The January 16 Taiwan elections were the latest evidence of a new reality in Asia: Taiwan’s cross-strait neighbor, China, is in significant decline. Replacing a government that made economic integration with China its chief priority, incoming Taiwan president Tsai Ing-wen asked for and received a mandate to reform her island nation’s economy, precisely because the close links established by her predecessor have been dragging down the island nation as the depths of China’s economic challenges become obvious.
During the Great Recession, the belief among analysts, economists, and corporate leaders in the advanced economies was that China was the engine that would pull the world through. China’s sharply increasing inflationary policies did give some lift to the region, but one need only look at Taiwan’s sharp decline in economic growth over the past year to see that, as China’s economy has slowed under the weight of public debt that increased dramatically during and since the crisis, the situation has turned around: China’s slowdown imperils global growth, something that is immediately evident in Taiwan.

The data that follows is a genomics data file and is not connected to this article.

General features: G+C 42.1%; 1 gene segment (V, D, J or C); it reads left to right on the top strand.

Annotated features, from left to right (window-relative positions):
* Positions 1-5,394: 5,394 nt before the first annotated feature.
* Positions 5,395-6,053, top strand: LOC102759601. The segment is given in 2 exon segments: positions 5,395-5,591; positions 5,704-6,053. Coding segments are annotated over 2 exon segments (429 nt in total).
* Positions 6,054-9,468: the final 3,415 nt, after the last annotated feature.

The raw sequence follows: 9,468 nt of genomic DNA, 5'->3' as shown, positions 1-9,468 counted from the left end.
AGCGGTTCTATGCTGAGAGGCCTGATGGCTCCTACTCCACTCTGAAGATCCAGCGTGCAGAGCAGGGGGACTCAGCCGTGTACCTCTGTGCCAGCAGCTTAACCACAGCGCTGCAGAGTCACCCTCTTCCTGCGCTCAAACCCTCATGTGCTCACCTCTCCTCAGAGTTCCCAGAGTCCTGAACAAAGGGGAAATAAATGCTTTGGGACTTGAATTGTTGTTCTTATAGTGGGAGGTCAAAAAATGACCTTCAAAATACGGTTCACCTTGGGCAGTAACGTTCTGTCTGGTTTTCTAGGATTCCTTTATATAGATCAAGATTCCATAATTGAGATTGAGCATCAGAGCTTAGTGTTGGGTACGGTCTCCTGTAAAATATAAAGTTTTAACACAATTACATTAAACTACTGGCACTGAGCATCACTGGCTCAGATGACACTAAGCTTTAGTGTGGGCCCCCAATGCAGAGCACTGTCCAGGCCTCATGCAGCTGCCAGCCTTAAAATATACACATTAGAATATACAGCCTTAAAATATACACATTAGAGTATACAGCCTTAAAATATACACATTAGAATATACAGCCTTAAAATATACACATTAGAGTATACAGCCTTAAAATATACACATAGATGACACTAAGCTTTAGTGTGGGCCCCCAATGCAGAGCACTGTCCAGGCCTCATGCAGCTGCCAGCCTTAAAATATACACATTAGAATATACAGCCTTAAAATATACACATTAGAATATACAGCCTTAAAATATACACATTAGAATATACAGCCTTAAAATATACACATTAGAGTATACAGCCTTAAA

Tsai’s victory was complete, and there should be no doubt that the voters intended to send a clear message. In a three-way race, she carried 56 percent of the vote. She had coattails, too. Her Democratic Progressive party earned its first majority in Taiwan’s parliament, the unicameral Legislative Yuan, gaining 28 seats to win 68 of 113 seats overall. Her predecessor’s party, long seen as the most accommodating to Beijing, lost 29 seats in a rout.
What is the message? Tsai’s DPP has been painted by Beijing — and many China analysts in the U.S. and elsewhere — as a pro-independence party. While Taiwan’s last (and only other) DPP president, Chen Shui-bian, was considered suspect by the U.S. for his pro-independence leanings, that is not Tsai’s message or mandate.
Tsai’s win reflects a sentiment in Taiwan that getting close to China is a mixed blessing at best. In general, of course, it makes sense that successive Taiwan governments would seek to facilitate greater commerce with the mainland. Outgoing president Ma Ying-jeou opened direct transportation links between China and Taiwan, spurred cross-strait trade to the highest levels ever, and systematically elevated official contact between the two governments. This last policy culminated in the first direct meeting between presidents of Taiwan and China since the 1949 end of the Chinese civil war, when Ma’s nationalist Kuomintang predecessor Chiang Kai-shek fled the mainland and established his government in Taipei.